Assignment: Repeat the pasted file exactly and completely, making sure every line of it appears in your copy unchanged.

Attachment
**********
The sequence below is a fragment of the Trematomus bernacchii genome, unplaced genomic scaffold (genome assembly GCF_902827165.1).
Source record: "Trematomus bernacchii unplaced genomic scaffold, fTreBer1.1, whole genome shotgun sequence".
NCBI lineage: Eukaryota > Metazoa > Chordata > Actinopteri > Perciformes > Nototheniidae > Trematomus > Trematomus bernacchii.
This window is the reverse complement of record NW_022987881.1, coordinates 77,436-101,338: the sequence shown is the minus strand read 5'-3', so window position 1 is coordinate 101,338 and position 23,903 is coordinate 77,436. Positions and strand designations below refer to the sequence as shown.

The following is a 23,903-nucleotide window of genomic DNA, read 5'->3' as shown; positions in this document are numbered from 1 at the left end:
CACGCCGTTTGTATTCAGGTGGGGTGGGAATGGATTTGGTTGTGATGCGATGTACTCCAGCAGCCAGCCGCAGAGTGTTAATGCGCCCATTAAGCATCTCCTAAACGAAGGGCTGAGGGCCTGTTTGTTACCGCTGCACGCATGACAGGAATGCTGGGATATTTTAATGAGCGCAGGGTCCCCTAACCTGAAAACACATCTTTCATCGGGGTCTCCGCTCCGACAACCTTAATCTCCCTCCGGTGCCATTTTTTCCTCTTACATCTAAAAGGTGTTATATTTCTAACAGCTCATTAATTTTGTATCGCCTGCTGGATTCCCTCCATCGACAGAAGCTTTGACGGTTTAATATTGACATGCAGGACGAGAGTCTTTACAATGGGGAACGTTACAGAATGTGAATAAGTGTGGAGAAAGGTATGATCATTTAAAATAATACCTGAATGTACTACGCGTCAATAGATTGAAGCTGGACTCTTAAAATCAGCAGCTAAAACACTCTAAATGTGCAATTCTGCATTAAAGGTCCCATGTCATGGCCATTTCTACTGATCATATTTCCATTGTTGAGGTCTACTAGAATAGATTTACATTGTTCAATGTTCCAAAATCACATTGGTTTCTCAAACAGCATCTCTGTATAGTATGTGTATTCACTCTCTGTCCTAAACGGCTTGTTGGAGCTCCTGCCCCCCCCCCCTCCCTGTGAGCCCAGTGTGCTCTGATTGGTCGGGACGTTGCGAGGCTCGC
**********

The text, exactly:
The sequence below is a fragment of the Trematomus bernacchii genome, unplaced genomic scaffold (genome assembly GCF_902827165.1).
Source record: "Trematomus bernacchii unplaced genomic scaffold, fTreBer1.1, whole genome shotgun sequence".
NCBI lineage: Eukaryota > Metazoa > Chordata > Actinopteri > Perciformes > Nototheniidae > Trematomus > Trematomus bernacchii.
This window is the reverse complement of record NW_022987881.1, coordinates 77,436-101,338: the sequence shown is the minus strand read 5'-3', so window position 1 is coordinate 101,338 and position 23,903 is coordinate 77,436. Positions and strand designations below refer to the sequence as shown.

The following is a 23,903-nucleotide window of genomic DNA, read 5'->3' as shown; positions in this document are numbered from 1 at the left end:
CACGCCGTTTGTATTCAGGTGGGGTGGGAATGGATTTGGTTGTGATGCGATGTACTCCAGCAGCCAGCCGCAGAGTGTTAATGCGCCCATTAAGCATCTCCTAAACGAAGGGCTGAGGGCCTGTTTGTTACCGCTGCACGCATGACAGGAATGCTGGGATATTTTAATGAGCGCAGGGTCCCCTAACCTGAAAACACATCTTTCATCGGGGTCTCCGCTCCGACAACCTTAATCTCCCTCCGGTGCCATTTTTTCCTCTTACATCTAAAAGGTGTTATATTTCTAACAGCTCATTAATTTTGTATCGCCTGCTGGATTCCCTCCATCGACAGAAGCTTTGACGGTTTAATATTGACATGCAGGACGAGAGTCTTTACAATGGGGAACGTTACAGAATGTGAATAAGTGTGGAGAAAGGTATGATCATTTAAAATAATACCTGAATGTACTACGCGTCAATAGATTGAAGCTGGACTCTTAAAATCAGCAGCTAAAACACTCTAAATGTGCAATTCTGCATTAAAGGTCCCATGTCATGGCCATTTCTACTGATCATATTTCCATTGTTGAGGTCTACTAGAATAGATTTACATTGTTCAATGTTCCAAAATCACATTGGTTTCTCAAACAGCATCTCTGTATAGTATGTGTATTCACTCTCTGTCCTAAACGGCTTGTTGGAGCTCCTGCCCCCCCCCCCTCCCTGTGAGCCCAGTGTGCTCTGATTGGTCGGGACGTTGCGAGGCTCGC